‘The Goddess of flute’
Jasmine Choi was appointed associate principal flute of the Cincinnati Symphony Orchestra in 2005. She was just 22 and it was already apparent that she was destined for musical greatness.
Today, Choi is regarded as one of the finest flute players in the world. The press oohs and aahs about her everywhere she goes: “The goddess of flute!” (South Korea); “One of the 10 best flutists in the history of music” (UK); “one of the most celebrated flautists of our time” (Germany).
She is in near-constant demand, performing 100 or more concerts a year, from New York City to Rome to Tokyo and, yes, to Cincinnati, where she will perform Nov. 19 as part of the Matinée Musicale series.
But when we talk on the phone, she is in her hometown of Daejeon, Republic of Korea, preparing for a gala performance celebrating the 20th anniversary of the Daejeon Arts Center. Since she is an official cultural ambassador for the city of 1.5 million, no major celebration of this sort could be complete without her. Despite all the excitement surrounding the event, she admits that she is a little wary of the undertaking.
“They came and asked me to do this project with them, which is – brace yourself – to play with an AI (artificial intelligence) pianist,” she said. “I don’t really understand how that will work. The organizers said I should show up and they would explain. So that’s what I’m doing.”
Performances in Daejeon are unlike those anywhere else. There, people still remember her as the promising 12-year-old flute player who told her parents she wanted to move to Seoul to take on a more concentrated study of the instrument. In Daejeon, the jet-setting soloist is staying with her parents and sleeping in the same bedroom she occupied as a child.
“When I stay here, it fills me with all sorts of emotions,” said Choi, who now lives with her non-musician husband in an Austrian town on the shore of Lake Constance. “In some ways, it makes me feel like a child again. But I still have very grown-up responsibilities.”
Music, it seems, was her destiny. Her grandfather was a noted conductor, her mother a violinist.
“All of her siblings were classical musicians,” she added, “and sometimes their spouses and children were, too. At home, there were always recordings of classical music playing. And my mom would bring her string quartet home to rehearse all the time. If music was a language, I’d have to say that music was my first language.”
She’d had brief interludes studying violin – at age 3 – and piano, beginning at 5. But nothing captured her musical heart until the requisite elementary school study of recorder at the age of 9.
“I immediately fell in love with that instrument,” she recalled. “I wanted to play more melodies and more tunes. But I realized I needed more notes than a C major whole-note scale. I experimented and discovered that I could make more notes, but not as many as I wanted.”
Fortunately, she had a 12-year-old neighbor who lived upstairs and played the flute. Choi was in awe with what she heard.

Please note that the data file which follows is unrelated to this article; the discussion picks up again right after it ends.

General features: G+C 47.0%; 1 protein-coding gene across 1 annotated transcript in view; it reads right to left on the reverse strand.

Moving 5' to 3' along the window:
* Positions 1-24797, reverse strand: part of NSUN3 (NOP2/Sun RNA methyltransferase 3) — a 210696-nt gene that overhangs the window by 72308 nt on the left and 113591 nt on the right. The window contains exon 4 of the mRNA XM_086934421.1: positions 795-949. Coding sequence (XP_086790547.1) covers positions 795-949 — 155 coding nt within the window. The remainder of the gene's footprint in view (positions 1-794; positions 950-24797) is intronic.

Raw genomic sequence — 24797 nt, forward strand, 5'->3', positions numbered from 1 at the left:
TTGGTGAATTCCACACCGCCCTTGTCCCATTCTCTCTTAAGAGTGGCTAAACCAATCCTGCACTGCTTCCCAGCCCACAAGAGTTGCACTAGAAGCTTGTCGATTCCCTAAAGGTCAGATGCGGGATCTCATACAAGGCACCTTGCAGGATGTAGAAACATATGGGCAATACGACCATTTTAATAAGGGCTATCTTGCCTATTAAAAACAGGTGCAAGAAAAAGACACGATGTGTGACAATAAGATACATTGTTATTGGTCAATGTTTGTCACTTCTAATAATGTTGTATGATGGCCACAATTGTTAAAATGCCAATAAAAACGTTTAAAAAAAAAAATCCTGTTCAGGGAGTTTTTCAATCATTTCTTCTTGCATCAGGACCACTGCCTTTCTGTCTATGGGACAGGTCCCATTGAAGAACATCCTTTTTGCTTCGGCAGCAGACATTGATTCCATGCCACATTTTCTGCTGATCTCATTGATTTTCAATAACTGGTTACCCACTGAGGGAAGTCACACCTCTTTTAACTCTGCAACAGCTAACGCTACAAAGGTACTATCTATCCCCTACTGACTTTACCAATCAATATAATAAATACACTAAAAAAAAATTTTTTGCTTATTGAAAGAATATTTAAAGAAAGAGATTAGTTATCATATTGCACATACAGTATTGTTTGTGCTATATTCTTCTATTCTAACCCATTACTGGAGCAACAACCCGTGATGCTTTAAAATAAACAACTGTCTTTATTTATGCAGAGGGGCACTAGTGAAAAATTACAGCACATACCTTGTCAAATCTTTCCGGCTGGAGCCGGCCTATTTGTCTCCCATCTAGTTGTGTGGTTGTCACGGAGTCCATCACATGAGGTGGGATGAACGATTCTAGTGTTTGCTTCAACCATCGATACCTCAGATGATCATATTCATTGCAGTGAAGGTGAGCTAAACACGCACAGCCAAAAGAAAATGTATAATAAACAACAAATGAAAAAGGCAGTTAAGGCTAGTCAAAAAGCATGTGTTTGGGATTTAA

“She was 12 and really advanced. And she definitely had more notes than I had on my recorder. I begged my parents to get me a flute. There was just something about a wind instrument that was so…” She can’t quite find the words to describe what it’s like to power an instrument with her own breath. Perhaps it’s too intimate a relationship to describe to someone she’s just met.
Obviously, the instrument resonated with her. During the next few years, she made her way through the conservatory in Seoul and was offered a full scholarship at Philadelphia’s Curtis Institute of Music at the age of 16. It was a remarkable trajectory, one that would see her coming to Cincinnati and moving on to become principal flutist of the Vienna Symphony at the age of 28.
Today, she leads the peripatetic lifestyle of an international guest artist, hopping on and off planes every few days, spending more nights in hotels than at home. On the one hand, she misses the nearby mountains of Austria and the home she shares with her husband. But on the other, there is a necessary level of isolation to being a solo musician.
“You know, sometimes people say they pity me for the schedule I have to keep,” she said. “But I never have imagined any other life for myself. This is a musician’s life and I’m loving it. I find myself very happy and content on the airplanes. It is so peaceful there. You eat and watch movies and they clean up after you. It’s wonderful.”
But for every moment of alone time in planes and hotels comes the necessity of constantly assessing her own playing. It’s a job that is equal parts critic, teacher and audience member.
“My expectations of myself are higher than anyone else’s,” said Choi. “I think it’s the same for most classical musicians that we strive for the sake of music and strive for getting better every day.”
She stopped again, obviously uncomfortable with something she had just said.
“I don’t know. Perhaps I should speak only for myself. But in my case, I don’t really care if they praise me or say wonderful things, as long as I am satisfied with how I played that night. When I’m not satisfied with what I played, it’s very difficult for me to actually feel good. It doesn’t matter how much praise I got that day. I have to remember that I am just the middle person between the composer and the audience.”
The goal, she said, is really quite simple.
“I want, always, to play better than yesterday,” she said. “Today, I should present the best traits of myself as a musician and as a person thus far in my life.”